Too many people will likely read the McKinsey Global Institute report, "Trading Myths," and come to exactly the wrong conclusion, especially about the United States. For it is one thing to compare a large group of developing countries, but the reality is that not all these nations are the same in their performance, particularly the United States.
Testimony to House Energy and Commerce Committee on American Manufacturing
Much of the debate around U.S. manufacturing is problematic because the core data on manufacturing output and productivity are flawed. The reality is:
- A large share of manufacturing jobs was lost in the last decade because the United States lost its competitive edge for manufacturing.
- The loss was unprecedented, and it continues to severely impact the overall U.S. economy.
- Regaining U.S. manufacturing competitiveness to the point where America runs a trade surplus in manufacturing products is critical to restoring U.S. economic vibrancy.
- Regaining manufacturing competitiveness will create millions of higher-than-average-wage manufacturing jobs and an even greater number of jobs from the multiplier effect in other sectors of the economy.
- The United States can restore manufacturing competitiveness and balance manufacturing goods trade within less than a decade if it adopts the right set of policies in what can be termed the “four T’s” (tax, trade, talent, and technology).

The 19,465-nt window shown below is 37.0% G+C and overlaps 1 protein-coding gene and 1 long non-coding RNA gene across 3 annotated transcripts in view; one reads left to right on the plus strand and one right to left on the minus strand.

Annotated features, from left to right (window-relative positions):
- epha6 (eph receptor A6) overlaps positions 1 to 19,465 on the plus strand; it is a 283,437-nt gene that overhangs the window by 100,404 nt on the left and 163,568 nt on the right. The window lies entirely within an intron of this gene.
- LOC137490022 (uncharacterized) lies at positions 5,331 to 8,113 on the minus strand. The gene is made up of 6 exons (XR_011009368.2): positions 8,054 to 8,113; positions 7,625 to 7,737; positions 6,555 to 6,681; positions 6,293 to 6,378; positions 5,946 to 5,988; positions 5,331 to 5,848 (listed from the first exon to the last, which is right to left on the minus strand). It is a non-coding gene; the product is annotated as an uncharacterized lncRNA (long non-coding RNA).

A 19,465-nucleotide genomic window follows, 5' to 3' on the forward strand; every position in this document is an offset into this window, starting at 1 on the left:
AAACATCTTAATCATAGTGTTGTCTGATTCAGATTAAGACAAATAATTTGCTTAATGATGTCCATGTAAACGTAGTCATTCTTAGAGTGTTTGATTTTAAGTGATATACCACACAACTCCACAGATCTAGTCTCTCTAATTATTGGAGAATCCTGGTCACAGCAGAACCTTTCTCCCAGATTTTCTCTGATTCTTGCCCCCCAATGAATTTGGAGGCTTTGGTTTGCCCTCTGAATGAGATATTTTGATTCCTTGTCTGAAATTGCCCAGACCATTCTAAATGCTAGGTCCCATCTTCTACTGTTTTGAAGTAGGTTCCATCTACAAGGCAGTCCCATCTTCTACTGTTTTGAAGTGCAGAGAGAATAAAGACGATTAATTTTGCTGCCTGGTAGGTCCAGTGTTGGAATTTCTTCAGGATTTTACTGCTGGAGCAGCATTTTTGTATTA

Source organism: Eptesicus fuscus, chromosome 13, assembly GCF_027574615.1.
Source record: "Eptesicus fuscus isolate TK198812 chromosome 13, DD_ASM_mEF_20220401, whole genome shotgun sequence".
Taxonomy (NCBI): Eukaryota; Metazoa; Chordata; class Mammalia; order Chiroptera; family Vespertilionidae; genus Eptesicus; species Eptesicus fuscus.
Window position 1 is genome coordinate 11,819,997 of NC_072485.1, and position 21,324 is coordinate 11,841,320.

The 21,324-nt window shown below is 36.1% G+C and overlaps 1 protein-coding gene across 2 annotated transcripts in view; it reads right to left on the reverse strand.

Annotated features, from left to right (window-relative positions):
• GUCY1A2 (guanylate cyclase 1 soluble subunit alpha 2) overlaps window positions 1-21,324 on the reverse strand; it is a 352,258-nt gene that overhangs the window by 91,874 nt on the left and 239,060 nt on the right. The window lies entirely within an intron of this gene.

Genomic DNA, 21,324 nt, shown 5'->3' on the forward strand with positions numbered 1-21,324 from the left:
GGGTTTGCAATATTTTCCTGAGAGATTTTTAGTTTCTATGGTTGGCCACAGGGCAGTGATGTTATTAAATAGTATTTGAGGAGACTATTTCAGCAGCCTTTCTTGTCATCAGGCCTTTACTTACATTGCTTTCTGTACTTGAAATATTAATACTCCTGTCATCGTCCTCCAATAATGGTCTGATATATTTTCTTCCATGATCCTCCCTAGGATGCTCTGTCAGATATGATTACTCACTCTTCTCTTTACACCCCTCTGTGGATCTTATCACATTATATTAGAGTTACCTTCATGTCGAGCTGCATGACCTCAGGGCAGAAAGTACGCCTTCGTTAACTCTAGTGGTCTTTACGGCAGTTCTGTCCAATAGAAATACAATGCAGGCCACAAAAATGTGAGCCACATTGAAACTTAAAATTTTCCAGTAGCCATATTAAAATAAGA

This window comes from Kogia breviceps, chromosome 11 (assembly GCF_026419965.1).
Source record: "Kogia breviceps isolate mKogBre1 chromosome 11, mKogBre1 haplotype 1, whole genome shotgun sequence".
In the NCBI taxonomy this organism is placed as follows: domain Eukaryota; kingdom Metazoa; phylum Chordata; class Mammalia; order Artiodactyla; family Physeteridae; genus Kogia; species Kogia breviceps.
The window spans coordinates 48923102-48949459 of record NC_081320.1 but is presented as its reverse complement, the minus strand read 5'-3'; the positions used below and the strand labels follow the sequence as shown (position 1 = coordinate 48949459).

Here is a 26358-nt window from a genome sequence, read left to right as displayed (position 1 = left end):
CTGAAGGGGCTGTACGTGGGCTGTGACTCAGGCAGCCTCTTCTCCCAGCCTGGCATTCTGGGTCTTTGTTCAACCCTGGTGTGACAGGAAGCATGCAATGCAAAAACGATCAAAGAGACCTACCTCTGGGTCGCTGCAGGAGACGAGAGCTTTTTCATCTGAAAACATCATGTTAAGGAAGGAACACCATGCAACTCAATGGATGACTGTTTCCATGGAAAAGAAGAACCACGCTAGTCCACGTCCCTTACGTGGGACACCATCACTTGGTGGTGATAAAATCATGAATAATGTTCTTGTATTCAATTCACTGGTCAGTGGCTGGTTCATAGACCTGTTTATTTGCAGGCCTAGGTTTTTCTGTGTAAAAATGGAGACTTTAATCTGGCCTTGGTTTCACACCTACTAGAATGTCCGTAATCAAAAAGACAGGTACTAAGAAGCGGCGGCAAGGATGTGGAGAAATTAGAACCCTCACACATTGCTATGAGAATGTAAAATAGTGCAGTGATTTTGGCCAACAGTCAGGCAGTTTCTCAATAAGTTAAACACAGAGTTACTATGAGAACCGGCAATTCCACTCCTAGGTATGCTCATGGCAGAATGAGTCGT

Why is This so Complicated? Yes, Virginia. We do Need a National Manufacturing Strategy.
Taking issue with the most recent attack on a national manufacturing strategy from liberal blogger Matt Ygelsias, Rob Atkinson points out the current Administration is not only focused on manufacturing. But as the largest traded sector by far, you can’t have a valid traded sector strategy without a specific manufacturing strategy.
Lessons from Foreign Countries on How U.S. States Can Spur Manufacturing
One policy instrument gaining global traction is the use of innovation vouchers (or “innovation checks”) to spur R&D, new product development, and/or innovation activity in SME manufacturers. Almost a dozen countries—including Austria, Canada, Belgium, Denmark, Germany, the Netherlands, Ireland, and Sweden—as well as Iowa in the United States, use innovation vouchers. These vouchers, usually ranging in value from $5,000-$30,000, enable SMEs to “buy” expertise from universities, national laboratories, or public research institutes regarding preparatory studies, analysis of technology transfer, analysis of the innovation potential of a new technology, etc. The intent of the vouchers is both to spur innovation in SMEs and to stimulate knowledge transfer from universities and research institutions to SMEs; they also have an added benefit of more closely aligning the interests of industry and academia in a country.